How Grades Are Determined


During this clerkship you will be evaluated in all of the six core competencies of the college of medicine. As you know, the competencies are highly interrelated and therefore the way we divide some of the behaviors is somewhat arbitrary. But when viewed as a whole, the six competencies do cover all the major qualities we want to assess in your development as a physician. There are multiple ways we can assess your performance on this clerkship. No one evaluation is weighted the same for each competency.

On the medicine clerkship we assess you using a standard MCQ NBME subject exam, evaluations by your teams (faculty, residents, and interns), and submissions to a portfolio that you will create. Each of these methods of assessment works well for some competencies and not as well for others. The following is a breakdown by competency of how the evaluations are approximately weighted.

Professionalism (~10%): This is best assessed by your teams so the ward evaluations are the primary method of assessment. However, the way you interact with staff, your portfolio advisor, and your ability to follow directions also are taken into account. This is the only aspect of your evaluation that does not use the 9 point scale directly but rather there are four questions with 3 descriptive anchors each. We label the “best” descriptive anchor as a 3, the “good/no problem” as 2, and the “area of concern” as a 1. Assuming 12 is the best possible rating and 4 the worst, the following is how we approximately convert your team evaluations to the 9 point scale:

9   (11.5-12)
8   (11-11.49)
7   (10.5-10.99)
6   (9.5-10.49)
5   (8.5-9.49)
4   (7.5-8.49)
3   (6.5-7.49)
2   (5.5-6.49)
1  <5.5

This conversion is approximate because a “2” rating in some questions is subjectively better than others and we take that into account.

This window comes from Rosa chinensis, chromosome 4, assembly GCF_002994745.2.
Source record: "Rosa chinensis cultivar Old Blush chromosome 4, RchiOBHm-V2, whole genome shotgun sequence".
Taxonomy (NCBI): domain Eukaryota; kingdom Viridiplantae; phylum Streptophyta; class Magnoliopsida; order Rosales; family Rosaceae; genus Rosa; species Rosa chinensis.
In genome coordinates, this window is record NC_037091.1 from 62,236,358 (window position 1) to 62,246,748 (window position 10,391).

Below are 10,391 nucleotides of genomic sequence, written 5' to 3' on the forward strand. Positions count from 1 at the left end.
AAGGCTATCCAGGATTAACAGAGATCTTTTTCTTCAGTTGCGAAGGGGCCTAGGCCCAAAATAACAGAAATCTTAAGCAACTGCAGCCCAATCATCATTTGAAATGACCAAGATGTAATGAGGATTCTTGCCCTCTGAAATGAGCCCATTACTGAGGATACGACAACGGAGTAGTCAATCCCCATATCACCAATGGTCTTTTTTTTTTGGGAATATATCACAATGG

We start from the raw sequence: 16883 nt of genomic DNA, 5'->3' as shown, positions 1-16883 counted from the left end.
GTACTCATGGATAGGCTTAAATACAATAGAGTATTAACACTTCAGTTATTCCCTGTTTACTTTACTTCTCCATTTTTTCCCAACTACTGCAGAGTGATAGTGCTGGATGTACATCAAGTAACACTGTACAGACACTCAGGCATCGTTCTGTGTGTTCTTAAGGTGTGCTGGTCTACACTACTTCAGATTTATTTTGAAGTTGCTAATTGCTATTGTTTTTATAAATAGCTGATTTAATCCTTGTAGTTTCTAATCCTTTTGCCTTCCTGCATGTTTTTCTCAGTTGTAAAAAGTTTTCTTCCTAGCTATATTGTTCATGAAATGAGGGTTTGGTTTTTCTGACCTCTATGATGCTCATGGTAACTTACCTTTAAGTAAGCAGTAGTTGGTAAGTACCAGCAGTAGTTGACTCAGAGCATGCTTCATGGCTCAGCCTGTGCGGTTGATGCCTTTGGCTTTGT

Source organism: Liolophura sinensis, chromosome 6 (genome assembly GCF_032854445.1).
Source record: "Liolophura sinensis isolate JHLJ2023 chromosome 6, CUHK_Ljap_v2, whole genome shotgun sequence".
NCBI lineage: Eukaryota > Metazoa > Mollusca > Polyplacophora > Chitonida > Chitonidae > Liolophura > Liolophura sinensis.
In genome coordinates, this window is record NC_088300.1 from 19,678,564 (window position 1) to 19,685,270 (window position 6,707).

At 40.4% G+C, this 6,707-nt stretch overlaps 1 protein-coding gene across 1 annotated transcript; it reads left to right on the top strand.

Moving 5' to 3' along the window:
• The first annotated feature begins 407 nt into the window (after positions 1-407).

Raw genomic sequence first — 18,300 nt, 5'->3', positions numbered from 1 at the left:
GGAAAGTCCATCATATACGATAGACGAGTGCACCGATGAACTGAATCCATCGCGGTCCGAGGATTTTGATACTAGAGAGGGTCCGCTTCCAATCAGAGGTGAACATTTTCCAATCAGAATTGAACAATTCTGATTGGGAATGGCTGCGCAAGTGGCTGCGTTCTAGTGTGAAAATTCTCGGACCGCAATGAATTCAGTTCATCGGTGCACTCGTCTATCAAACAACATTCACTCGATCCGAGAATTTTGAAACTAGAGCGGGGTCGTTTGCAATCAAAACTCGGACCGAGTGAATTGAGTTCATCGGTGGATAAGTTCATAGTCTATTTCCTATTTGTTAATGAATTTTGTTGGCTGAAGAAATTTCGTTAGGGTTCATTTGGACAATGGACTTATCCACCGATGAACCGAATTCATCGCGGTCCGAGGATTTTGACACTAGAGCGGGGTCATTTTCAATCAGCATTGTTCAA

Patient Care (~30%): This is very much a combination of ward evaluations using the 9 point scale and H&P submissions.

Please note patient write-ups (clinical reasoning) are looked at very closely, particularly in terms of how you prioritize and organize problems into a problem representation, develop a differential diagnosis and subsequent working diagnosis. (Doc-in-the-Box sessions can really help you learn to do this if it is a weak area.)

Medical Knowledge (~15%): Fund of knowledge is assessed by the NBME subject exam. The scores are converted to the 9 point scale using the following conversion which is based on national percentiles: These cutoffs have been updated as of 6/20/17 to reflect changes in how the NBME sets its scores.

>85    = 9.0 (~top 10% nationally)
82-85 = 8.0 (~top 20% nationally)
78-81 = 7.0 (~top 33% nationally)
74-77 = 6.0 (78 is the historic UFCOM mean)
67-73 = 5.0 (~50% nationally)
62-66 = 4.0 (below 20% nationally)
<62 = maximum 3.0 (~ below 10% nationally and exam failure that needs remediation- if this is the only deficit in your clerkship performance, then successfully passing a retake of the exam is the only required remediation and an “H” (hold) grade will be assigned until that time. The exam may be retaken with another rotation group or on the official retake day for the College of Medicine in June. Students who pass the exam may not retake it for a grade change.)

Human Communication (~20%): This relates to your interaction with patients and your ability to communicate effectively with other team members in the form of oral presentations and daily progress notes. It is evaluated by your teams using the 9 point scale. You also have the opportunity to ask patients to directly evaluate you. This is optional. Eight or more patient evaluations may take precedence over team evaluations of your patient communication skills (10% of this competency), particularly when there is a discrepancy between the two.

Practiced-based Learning (~15%): This is evaluated by your teams using the 9 point scale. You will also submit the required SMARTER goals and summaries of formative feedback in Canvas. We recognize many things you do to improve your own practice may go unseen. We have outlined optional ways you can demonstrate your practice of EBM and other self-directed learning. Any of these optional submissions uploaded into Canvas will be considered when determining your final PBLI score.

System-based Practice (~10%): This is evaluated both by your ward team as it related to your ability to function as part of a team using the 9 point scale. Additionally, you are required to submit a post-discharge phone call log into Canvas and complete HVC modules 1 and 5. Any additional work you do in HVC, patient safety, interprofessional collaboration, or patient advocacy is optional but if uploaded into Canvas, it will be considered when determining your final SBP score.

The final grade is determined by generating a score from 1-9 that includes any adjustments based on the portfolio for each competency. These scores are then weighted according to the percent weights noted above for each competency. Those weighted scores are added together to get a final numeric score that is assigned a grade using the following scale:

A >/= 8
B+ 7.41-7.99
B 6.61-7.40
C+ 6.0- 6.6
C 5-6
<5=Needs Remediation